Sunday, November 06, 2016

The Middle Ground is the Humanity of the Enemy

"Let your light so shine" : I'm concerned that we're nearing the critical mass of hatred. We're at a dark time. Before it gets any darker, if you see someone promoting hatred, please try to counteract it -- with gentleness and respect. Bless those who curse us, pray for those who persecute us.

I beg your pardon for again mixing religion and politics. The tension in the U.S. is thicker than I've seen it in my lifetime. The issue is that the candidates are a little on the disturbing side this time around, which makes it tempting -- and so easy -- to mix religion and politics in order to justify hating people who have a different opinion of which is the lesser of two evils. I have heard both candidates called "Satanic" by people trying to incite hatred of the other team's candidate -- and the one inciting the hatred had been successfully inflamed by someone else's hatred. I have seen two people who are for the most part decent people -- and even consider themselves Christians -- make jokes about wishing the other party's candidate dead (I've heard that from one friend or relative on each side of the aisle). By a steady stream of dehumanizing messages about "them", we are being conditioned to hate, trained to despise people over the faults of candidates that, for the most part, nobody is defending. And there is nothing Christian about that.

When I talk about "middle ground" I don't want anyone to misunderstand. I am not saying that there is middle ground on (for instance) whether we should tolerate a public figure being lewd (language I'd prefer not to quote but I expect everyone has heard by now), or whether we should tolerate a politician's publicity team discussing "If the objective is purely to undermine the Benghazi hearings, I think these spots will certainly help do that." I'm saying that the best argument for Hillary is Trump, and the best argument for Trump is Hillary, and we should not be drawn into denying the humanity of another person by pretending that they support their candidate's flaws. There is something about the political process -- especially when the stakes are this high -- that tends to distort our view of "the other". I truly believe that we can't have that distorted a view of someone else unless we have first let someone else distort our perceptions and therefore to some extent distort us and our own worldview.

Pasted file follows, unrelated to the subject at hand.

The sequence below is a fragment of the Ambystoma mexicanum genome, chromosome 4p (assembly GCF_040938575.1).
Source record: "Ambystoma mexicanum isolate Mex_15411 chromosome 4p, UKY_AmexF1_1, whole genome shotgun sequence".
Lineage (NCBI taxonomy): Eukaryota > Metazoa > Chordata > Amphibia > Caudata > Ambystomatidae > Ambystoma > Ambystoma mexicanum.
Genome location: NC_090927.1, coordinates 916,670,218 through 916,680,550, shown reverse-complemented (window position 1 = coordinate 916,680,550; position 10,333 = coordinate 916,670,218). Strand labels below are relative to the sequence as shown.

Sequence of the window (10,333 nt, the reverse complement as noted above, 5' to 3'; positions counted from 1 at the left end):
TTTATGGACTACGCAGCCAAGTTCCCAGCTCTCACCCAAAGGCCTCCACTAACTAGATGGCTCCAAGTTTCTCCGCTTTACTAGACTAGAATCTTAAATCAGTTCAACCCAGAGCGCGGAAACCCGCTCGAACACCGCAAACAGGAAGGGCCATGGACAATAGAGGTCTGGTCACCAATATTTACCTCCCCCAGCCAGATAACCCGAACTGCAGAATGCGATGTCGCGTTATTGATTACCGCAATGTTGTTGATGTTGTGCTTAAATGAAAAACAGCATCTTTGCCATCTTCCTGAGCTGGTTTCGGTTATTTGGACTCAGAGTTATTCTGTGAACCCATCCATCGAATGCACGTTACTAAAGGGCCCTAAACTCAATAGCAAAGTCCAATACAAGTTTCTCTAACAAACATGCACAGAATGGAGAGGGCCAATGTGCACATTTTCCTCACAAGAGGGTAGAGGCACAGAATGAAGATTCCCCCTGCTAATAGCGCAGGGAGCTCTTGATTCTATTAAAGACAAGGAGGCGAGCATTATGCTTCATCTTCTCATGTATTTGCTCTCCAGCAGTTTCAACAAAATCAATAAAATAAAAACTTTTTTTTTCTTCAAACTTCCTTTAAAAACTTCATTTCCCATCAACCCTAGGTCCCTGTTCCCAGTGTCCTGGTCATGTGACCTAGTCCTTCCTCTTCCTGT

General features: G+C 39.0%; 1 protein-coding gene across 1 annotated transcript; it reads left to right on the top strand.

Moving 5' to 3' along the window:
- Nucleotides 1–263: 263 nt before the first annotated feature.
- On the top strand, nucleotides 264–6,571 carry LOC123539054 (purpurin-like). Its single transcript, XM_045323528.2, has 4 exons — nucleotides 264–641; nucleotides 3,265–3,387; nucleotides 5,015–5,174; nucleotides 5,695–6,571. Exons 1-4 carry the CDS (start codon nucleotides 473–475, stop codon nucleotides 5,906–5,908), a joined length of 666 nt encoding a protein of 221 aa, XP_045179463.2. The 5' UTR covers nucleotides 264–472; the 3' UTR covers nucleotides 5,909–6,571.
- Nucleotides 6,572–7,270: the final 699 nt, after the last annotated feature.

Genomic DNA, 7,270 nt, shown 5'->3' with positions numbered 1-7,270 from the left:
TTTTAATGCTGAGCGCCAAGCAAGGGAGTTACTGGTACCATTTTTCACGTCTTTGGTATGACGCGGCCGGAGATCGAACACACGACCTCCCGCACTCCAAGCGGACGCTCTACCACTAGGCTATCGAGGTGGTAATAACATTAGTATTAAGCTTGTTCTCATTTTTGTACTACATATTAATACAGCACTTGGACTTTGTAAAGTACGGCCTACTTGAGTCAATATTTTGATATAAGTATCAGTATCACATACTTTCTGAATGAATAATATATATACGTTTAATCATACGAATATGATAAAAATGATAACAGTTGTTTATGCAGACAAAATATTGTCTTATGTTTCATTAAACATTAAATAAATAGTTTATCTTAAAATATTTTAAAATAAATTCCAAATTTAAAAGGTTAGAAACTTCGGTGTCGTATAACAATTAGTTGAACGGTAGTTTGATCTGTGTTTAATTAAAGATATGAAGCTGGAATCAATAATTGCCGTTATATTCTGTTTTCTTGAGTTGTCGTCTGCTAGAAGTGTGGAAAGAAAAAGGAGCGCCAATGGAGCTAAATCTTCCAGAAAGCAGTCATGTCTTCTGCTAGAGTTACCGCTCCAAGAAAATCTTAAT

The middle ground is not to pretend that any of the awful stuff is ok; it's not. The middle ground is to remember that "the enemy" that voted for "the monster" (pardon, "the Satanic monster") is still human, and would probably have gladly voted for someone else given more (viable) choices. (This would have been such a great chance for a third party, if they had bothered to field a serious candidate.) The next four years are going to be rough enough no matter which of those two wins this election; we have to stick together better than that. If there is no middle ground, what options remain except deadlock, oppression or civil war?

According to Jesus, the greatest commandment is love of God, and the second is love of neighbor. Therefore Jesus -- and any religion that actually takes guidance from him -- will not provide top-cover for our hatred of our neighbor. If anyone cannot bear the thought of one or the other candidate escaping justice, we can take comfort: whoever escapes accountability for their crimes in this world, there is a Just Judge they will meet one day who was not appointed by a politician or bought by political groups, and no PR campaign in the world will help on that day. The same goes for us all, which is a thing that we can keep in mind, whenever we're tempted to hate.

Seriously, please help push back against the hatred when you see it on Facebook or elsewhere.